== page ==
The online video course includes:
The downloadable workbook includes files
In short – no. A better “sales pitch” would probably be to simply say, “Hey, use this video course for every dog situation no matter what.” However, it’s kind of my pet peeve (no pun intended) when someone watches a TV show, reads a book (or watches a video course) and tries to rehabilitate a dog dealing with aggression issues. Not that much of the content and exercises aren’t likely to be useful and similar to how we approach clients personally in these situations. Some aggression issues really can be very serious, and my recommendation is that anyone with a dog who displays aggression should consult with a trained professional so that the behaviorist or trainer can evaluate your dog and determine the level of risk associated with it. Having other people or animals around a dog deals with these issues.
There are a lot of “only positive” coaches who classify people who don’t train in their method as “unscientific”. Often, it is a form of PR persuasion against coaches who simply disagree with them. You may also hear versions of this criticism directed at balanced trainers (who use fair and consistent positive and negative feedback with dogs), as being “old-fashioned.” These criticisms are designed to portray the “only positive” coaches as; Good, smart, humane, scientific, fresh. At the same time, they try to portray balanced trainers as: bad, stupid, inhumane, unscientific and old-fashioned (and I almost forgot – offensive). It’s a clever way to frame the issue, for sure. The only problem is that it’s not entirely accurate or factual.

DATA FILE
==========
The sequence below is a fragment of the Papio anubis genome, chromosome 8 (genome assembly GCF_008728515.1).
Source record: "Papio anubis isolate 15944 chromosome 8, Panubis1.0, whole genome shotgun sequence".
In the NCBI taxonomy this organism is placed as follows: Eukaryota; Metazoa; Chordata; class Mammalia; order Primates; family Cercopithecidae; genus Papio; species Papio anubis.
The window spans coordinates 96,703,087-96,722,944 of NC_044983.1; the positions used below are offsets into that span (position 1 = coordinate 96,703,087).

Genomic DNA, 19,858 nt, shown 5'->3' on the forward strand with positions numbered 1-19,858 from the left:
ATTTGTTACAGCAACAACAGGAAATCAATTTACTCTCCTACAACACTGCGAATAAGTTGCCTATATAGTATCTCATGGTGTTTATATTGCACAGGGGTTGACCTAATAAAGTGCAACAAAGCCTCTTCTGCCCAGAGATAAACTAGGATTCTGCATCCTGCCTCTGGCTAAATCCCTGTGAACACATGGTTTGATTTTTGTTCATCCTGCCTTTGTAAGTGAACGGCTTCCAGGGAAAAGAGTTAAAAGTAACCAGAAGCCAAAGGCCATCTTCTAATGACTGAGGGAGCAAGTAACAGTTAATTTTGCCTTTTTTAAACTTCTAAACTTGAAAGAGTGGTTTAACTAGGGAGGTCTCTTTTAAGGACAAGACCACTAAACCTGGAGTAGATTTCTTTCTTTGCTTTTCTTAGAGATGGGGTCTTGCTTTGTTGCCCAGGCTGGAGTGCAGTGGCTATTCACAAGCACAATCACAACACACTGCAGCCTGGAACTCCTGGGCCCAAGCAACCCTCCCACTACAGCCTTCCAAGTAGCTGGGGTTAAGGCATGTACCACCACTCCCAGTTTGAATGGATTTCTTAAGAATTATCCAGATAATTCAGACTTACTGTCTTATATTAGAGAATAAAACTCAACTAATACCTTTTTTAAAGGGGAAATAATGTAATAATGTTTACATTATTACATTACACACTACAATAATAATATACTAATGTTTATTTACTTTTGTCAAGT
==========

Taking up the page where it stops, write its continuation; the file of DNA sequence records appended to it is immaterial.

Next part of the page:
I heard a lot of this kind of discussion early on in my career because I was originally trained in a “purely positive” method of dog training. I’ve heard there’s only one way to train a dog, “Our way or the wrong way!” I have noticed that while the purely positive method works for a very small number of dogs, most dogs cannot become functional in real-life situations with a purely positive method of training. When I began to question some of the tenets of the “purely positive” method, I was met with all the enthusiasm of someone pondering the idea that perhaps the Earth might already have orbited the Sun in about 1500 in Europe. Fortunately, for me, I’ve also been volunteering at shelters that help exercise and bond with dogs after hours. I noticed during the social interactions between the dogs that they used positive and negative feedback with each other all the time. That’s when the light bulb went out for me. The weird thought in my head was, “I guess dogs have never read the book Purely Positive Canine Communication… because that’s not how they do it?”